Talcum powder does have its detractors.  Many do not like how talcum will soak up any residual moisture or oils on your skin and feel it does a disservice to your skin.  Talcum is also a respiratory hazard due to its very fine nature and similarity to asbestos (info here).

As far as scent goes, talcum powder has a scent all its own and strongly reminds me of “old fashioned” barbershops.  There are scented versions available as well.

 

I hope that this has cleared up a few misconceptions about post shave skin treatment and post shave products.  There are a huge array of products to choose from.  What may make it more confusing is that one producer may market something as a balm, the next one will have a very similar product and call it an aftershave or maybe a lotion.  Take a look at the ingredients and try and think of how they could help your skin.  If you’re not sure, try something else. If you want to incorporate more than one product into your post shave routine, go for it.  One sequence of product usage I saw quite a few times was shave, use aftershave, let dry and apply balm, let dry and apply cologne.

 

Articles and information related to this:

Sharpologist: Talcum Powder Use

Gentleman’s Gazette: Aftershave Guide

Wikipedia: Cologne

 

If this was helpful to you please let me know by leaving a comment, liking, or sharing this article.  Have a great day and a smooth shave!

Matt

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10 Comments

  1. Great post Matt! I saw the Acqua di Gio and you reminded me the good old days when I used to wear this one during high school.

    Good times 🙂

  2. This is very good information! For a person with sensitive skin, what type of ritual would you recommend after shaving? Witch hazel and post shave balm?

    • For sensitive skin I would stay away from post shave products containing alcohol and be careful with scented products. It’s not overly common but some scent compounds can cause skin irritation as well.

      The witch hazel and post shave balm would be a great place to start.

    • Witch hazel may be a minor ingredient of the shave balm. It’s been added to Nivea Sensitive in the past two years.

  3. I’m blessed with cherub sensitive skin. I’ve two exclusive rituals.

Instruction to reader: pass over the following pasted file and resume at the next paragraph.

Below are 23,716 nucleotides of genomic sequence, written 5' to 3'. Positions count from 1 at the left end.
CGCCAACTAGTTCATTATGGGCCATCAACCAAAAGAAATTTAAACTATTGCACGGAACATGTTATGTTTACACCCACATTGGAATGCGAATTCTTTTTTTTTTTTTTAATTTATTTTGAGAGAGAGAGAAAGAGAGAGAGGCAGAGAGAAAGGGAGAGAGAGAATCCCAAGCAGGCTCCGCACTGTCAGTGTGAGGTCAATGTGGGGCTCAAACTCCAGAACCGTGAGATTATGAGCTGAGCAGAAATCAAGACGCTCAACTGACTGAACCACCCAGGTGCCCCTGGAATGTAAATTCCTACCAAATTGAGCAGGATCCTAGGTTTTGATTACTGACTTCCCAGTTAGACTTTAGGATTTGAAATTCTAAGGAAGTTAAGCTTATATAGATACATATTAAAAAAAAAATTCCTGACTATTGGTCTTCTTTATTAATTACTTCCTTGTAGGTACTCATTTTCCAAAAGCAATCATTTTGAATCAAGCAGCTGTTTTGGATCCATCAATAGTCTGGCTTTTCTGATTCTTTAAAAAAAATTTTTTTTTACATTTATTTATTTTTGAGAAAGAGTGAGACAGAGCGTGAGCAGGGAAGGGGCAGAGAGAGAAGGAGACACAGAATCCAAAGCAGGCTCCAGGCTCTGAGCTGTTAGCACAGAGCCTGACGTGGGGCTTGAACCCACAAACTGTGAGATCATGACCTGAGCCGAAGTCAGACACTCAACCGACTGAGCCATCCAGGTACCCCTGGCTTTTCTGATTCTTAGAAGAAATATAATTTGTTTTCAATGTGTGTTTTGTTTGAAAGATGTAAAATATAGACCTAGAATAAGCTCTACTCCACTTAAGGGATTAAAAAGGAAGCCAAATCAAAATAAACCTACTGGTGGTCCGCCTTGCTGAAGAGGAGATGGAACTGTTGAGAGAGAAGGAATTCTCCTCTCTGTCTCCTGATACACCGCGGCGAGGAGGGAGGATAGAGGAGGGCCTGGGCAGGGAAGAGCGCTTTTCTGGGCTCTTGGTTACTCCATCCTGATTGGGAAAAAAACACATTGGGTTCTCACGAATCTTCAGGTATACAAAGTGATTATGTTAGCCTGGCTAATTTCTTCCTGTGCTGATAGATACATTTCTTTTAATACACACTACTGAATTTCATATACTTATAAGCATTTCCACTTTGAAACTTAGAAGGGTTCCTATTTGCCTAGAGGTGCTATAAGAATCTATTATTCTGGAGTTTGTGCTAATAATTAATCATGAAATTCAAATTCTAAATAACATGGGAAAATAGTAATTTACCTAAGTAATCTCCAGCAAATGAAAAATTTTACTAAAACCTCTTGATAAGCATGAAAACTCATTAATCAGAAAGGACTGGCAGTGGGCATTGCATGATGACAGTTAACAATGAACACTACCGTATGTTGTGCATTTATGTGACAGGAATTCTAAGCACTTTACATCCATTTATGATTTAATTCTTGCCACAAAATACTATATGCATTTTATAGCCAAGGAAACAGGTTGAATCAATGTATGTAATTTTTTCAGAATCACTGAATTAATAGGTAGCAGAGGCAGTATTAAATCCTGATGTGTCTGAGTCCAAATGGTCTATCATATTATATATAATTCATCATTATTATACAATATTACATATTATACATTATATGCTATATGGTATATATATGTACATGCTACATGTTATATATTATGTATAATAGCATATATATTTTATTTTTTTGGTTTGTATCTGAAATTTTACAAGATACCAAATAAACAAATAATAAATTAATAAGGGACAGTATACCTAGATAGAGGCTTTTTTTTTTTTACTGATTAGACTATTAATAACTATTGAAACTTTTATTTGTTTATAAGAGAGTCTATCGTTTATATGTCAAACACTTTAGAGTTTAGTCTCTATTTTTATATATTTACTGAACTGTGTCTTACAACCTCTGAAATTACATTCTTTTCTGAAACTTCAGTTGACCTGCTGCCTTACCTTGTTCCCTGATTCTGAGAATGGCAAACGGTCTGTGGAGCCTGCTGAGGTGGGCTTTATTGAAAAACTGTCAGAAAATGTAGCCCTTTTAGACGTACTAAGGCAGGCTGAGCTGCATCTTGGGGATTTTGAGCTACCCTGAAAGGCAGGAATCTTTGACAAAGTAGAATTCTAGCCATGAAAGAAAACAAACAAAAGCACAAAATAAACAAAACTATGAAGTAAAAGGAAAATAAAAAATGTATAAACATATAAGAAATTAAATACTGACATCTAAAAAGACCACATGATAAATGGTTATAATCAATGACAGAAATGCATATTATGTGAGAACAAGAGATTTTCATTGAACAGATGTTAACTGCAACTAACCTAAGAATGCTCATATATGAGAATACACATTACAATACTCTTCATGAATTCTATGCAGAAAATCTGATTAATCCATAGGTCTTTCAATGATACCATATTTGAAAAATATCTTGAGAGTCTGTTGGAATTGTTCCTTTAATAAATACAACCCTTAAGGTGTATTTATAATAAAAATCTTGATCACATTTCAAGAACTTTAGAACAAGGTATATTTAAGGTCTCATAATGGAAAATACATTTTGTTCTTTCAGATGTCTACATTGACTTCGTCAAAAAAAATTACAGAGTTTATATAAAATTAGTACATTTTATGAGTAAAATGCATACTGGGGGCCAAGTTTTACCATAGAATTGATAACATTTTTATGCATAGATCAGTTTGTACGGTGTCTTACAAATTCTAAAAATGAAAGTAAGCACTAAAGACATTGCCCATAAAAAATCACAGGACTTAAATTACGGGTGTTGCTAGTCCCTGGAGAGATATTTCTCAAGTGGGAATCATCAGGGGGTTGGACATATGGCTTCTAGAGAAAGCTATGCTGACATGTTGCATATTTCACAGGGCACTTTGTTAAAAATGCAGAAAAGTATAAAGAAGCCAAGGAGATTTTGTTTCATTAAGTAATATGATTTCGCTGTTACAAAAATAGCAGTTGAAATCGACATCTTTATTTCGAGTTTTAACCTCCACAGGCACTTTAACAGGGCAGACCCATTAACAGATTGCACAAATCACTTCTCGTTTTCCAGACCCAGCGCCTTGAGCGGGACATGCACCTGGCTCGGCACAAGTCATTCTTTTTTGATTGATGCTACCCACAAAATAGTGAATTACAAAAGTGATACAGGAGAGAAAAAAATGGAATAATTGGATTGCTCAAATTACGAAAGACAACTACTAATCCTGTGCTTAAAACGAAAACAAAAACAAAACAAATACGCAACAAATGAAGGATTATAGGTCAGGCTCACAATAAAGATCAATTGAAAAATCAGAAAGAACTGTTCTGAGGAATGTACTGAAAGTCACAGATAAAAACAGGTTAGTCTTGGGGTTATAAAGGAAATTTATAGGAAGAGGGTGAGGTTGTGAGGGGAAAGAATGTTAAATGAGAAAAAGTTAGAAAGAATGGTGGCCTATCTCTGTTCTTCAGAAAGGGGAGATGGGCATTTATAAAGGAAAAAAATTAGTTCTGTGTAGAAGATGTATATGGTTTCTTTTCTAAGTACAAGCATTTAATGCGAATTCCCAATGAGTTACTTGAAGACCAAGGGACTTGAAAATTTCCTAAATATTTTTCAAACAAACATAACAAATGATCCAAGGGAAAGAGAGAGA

The simple:
    shave> cold water rinse > witch hazel > clean up.

    The thorough:
    shave > water rinse > alum > clean up > cold water rinse > balm.

    Witch hazel is lovely on its own terms, but I consider it a ‘mild alum’ that doesn’t need to be rinsed off and a rubbery alternative to a good balm.

  4. Alex

    I have oily skin. What aftershave should I use? If I use a balm(like Proraso White for sensitive skin or Nivea for sensitive skin) would that be suitable?

    • A lot of people who have issues with oily skin (me included) will use an alcohol based aftershave. The alcohol base helps to balance the oily skin, is a great disinfectant, and usually carries a scent better than a lot of the balms and lotions on the market. Alcohol will sting a bit, but it is short lived and some actually prefer the sensation.

      • Alex

        Right now I use an alum block and an aftershave balm. What if I use a toner and then a BHA exfoliant and a face moisturizer instead of the alum block n the balm?

        • I am a fan of the alum block. Unless you start to have your dry skin issues I would try to keep it as it also provides great feedback if you are using to much pressure and is an astringent and anti bacterial. Be careful using the exfoliant thought. The act of using a shaving brush and the actual act of shaving itself will exfoliate your skin. Too much exfoliation can cause dryness that you body will try correct by pumping out even more oils. This is a problem that took me a long time to come to terms with myself.

          In the end I would recommend changing ONE and try your new routine for an entire week. After that, evaluate if it has been an upgrade in your routine or a negative. IT can take a bit of time, but what once you figure out what works for YOUR skin, the pay off lasts a lifetime.